Valves of the Heart | 3D Anatomy
by Robert Tallitsch, PhD | September 28, 2021
Blog and video explanation on the valves of the heart and heart valve surgery with symptoms, causes, treatments and a patient case example!
Written by: Robert Tallitsch, PhD
In order for the cells of the body to function they must receive nutrients and eliminate wastes — processes dependent upon the circulation of the blood. Blood flow is accomplished by the pumping actions of the heart and the proper functioning of the cardiovascular system. Blood passes through a valve before leaving each chamber of the heart, thereby preventing the backflow of blood.
The Atrioventricular Valves
The atrioventricular (AV) valves are located between the right atrium and the right ventricle (right AV valve or tricuspid valve), as well as between the left atrium and the left ventricle (left AV valve, bicuspid, or mitral valve). Each atrioventricular valve consists of four parts.
- The annulus (annulus fibrosis) of the fibrous skeleton serves as the foundation of the AV valves.
- The valve cusps are thin sheets of tissue attached to the annulus. When these cusps overlap they should completely close the opening of the AV valve.
- Thin, tough cords of connective tissue termed chordae tendineae attach to the ventricular margins of the valve cusps.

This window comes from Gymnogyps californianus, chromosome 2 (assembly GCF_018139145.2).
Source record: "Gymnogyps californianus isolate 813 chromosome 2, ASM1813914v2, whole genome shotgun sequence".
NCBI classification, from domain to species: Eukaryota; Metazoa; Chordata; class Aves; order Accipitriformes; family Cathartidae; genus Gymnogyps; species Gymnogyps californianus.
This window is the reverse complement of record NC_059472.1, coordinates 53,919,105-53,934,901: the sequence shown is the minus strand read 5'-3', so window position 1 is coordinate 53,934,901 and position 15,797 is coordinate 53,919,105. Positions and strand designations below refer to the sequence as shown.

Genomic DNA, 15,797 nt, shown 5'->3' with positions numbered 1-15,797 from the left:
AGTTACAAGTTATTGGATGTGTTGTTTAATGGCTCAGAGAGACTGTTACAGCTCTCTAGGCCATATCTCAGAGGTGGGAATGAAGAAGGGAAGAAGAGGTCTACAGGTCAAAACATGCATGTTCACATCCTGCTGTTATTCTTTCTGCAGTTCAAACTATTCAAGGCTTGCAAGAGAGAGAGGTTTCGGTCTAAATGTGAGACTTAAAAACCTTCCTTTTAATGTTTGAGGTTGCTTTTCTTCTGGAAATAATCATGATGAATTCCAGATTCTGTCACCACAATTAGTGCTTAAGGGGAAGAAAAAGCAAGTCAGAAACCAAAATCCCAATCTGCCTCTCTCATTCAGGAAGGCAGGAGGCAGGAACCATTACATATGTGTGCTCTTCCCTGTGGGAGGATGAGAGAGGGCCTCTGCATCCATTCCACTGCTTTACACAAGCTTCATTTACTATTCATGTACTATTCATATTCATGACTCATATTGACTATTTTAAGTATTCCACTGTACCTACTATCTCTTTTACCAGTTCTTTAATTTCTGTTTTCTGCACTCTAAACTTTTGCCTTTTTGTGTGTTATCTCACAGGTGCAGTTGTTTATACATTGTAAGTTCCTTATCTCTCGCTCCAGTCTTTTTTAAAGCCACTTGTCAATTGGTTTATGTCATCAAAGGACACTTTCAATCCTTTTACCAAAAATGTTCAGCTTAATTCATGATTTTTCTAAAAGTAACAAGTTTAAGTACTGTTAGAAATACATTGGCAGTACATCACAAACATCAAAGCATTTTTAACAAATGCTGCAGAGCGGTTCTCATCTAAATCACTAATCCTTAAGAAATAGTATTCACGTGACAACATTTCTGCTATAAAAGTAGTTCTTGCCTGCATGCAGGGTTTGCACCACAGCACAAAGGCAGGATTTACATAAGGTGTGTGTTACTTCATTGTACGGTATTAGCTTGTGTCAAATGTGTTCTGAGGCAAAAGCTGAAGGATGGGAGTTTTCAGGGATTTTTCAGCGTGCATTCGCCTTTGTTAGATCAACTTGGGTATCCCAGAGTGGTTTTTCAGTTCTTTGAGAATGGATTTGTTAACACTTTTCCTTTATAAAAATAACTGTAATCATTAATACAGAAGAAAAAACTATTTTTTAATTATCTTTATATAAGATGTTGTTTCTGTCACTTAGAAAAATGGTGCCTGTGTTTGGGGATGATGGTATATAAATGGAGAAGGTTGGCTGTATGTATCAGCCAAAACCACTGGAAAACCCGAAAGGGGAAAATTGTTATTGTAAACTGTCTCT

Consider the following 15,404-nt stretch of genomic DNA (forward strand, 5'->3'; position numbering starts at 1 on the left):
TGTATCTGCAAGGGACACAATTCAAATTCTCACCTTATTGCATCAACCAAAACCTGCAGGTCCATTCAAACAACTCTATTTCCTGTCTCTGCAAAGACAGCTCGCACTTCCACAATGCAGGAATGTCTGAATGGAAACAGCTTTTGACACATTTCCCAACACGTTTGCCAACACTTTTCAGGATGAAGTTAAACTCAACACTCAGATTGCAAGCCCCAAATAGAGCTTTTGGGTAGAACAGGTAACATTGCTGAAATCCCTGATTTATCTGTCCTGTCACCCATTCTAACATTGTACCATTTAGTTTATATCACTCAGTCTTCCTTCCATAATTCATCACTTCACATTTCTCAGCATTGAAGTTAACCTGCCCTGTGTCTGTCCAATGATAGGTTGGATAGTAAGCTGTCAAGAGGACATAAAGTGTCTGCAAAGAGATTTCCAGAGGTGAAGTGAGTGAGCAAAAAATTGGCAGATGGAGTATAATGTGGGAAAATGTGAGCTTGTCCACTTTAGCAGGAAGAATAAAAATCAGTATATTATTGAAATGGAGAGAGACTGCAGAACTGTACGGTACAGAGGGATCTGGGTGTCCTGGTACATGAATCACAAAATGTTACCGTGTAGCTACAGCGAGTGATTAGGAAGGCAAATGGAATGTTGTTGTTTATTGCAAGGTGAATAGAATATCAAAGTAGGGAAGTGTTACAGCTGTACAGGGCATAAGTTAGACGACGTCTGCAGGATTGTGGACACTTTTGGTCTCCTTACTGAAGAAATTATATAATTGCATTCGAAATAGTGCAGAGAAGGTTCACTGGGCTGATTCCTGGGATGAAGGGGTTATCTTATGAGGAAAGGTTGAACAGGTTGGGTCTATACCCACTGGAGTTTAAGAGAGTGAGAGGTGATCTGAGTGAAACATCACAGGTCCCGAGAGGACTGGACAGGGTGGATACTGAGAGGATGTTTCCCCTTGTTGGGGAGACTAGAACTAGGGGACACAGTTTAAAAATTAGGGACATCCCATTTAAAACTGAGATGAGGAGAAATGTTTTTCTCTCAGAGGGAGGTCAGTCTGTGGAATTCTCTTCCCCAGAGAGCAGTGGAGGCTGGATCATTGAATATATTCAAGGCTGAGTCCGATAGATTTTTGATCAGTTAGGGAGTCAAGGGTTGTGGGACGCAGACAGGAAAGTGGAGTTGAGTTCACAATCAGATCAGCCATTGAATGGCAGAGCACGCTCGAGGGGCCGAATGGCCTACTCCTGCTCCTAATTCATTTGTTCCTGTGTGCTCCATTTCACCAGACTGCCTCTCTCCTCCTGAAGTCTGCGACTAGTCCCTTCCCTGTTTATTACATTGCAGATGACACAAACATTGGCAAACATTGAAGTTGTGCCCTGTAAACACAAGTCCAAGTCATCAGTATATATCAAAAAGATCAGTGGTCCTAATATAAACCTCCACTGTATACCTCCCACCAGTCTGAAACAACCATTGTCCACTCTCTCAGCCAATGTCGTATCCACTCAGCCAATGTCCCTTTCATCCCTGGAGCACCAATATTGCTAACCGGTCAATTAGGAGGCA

- Cone-shaped pieces of ventricular muscle, termed papillary muscles, project into the cavity of the ventricle from the ventricular wall. The pointed ends of these papillary muscles attach to the chordae tendineae of the AV valves.
The right AV valve typically has three cusps, but often exhibits only two. The left AV valve, which is the thicker of the two valves, has two cusps. The interior of the cusps contains an extension of the fibrous skeleton of the heart. A thin layer of connective tissue that is an extension of the endocardium – the lining of the heart – covers the atrial and ventricular surfaces of the valves.
The Semilunar Valves
The two semilunar valves are located in the roots of the aorta (aortic semilunar valve) and pulmonary trunk (pulmonary semilunar valve). Each semilunar valve consists of two parts: the anulus, which serves as the foundation for the valves, and three semilunar cusps, which are small, thin leaflets of connective tissue. Each cusp is half-moon in shape, with a margin attached to the annulus and a free margin extending superiorly into the lumen of the artery.
The leaflets of the semilunar valves are covered by epithelial tissue. The proximal side is covered by a continuation of the endocardium of the heart, while the distal side is covered by a continuation of the endothelium of the aorta (on the aortic semilunar valve) or pulmonary trunk (on the pulmonary semilunar valve).
Types of Heart Valve Disorders
Heart valve disorders may be congenital (present at birth) or may be acquired after birth. Some causes of acquired heart valve disorders are:
- Rheumatic fever, which is an inflammatory illness that may follow a severe streptococcal throat infection.
- Endocarditis, which is an inflammation of the heart valves.
- Connective tissue disorders, such as Marfan’s syndrome.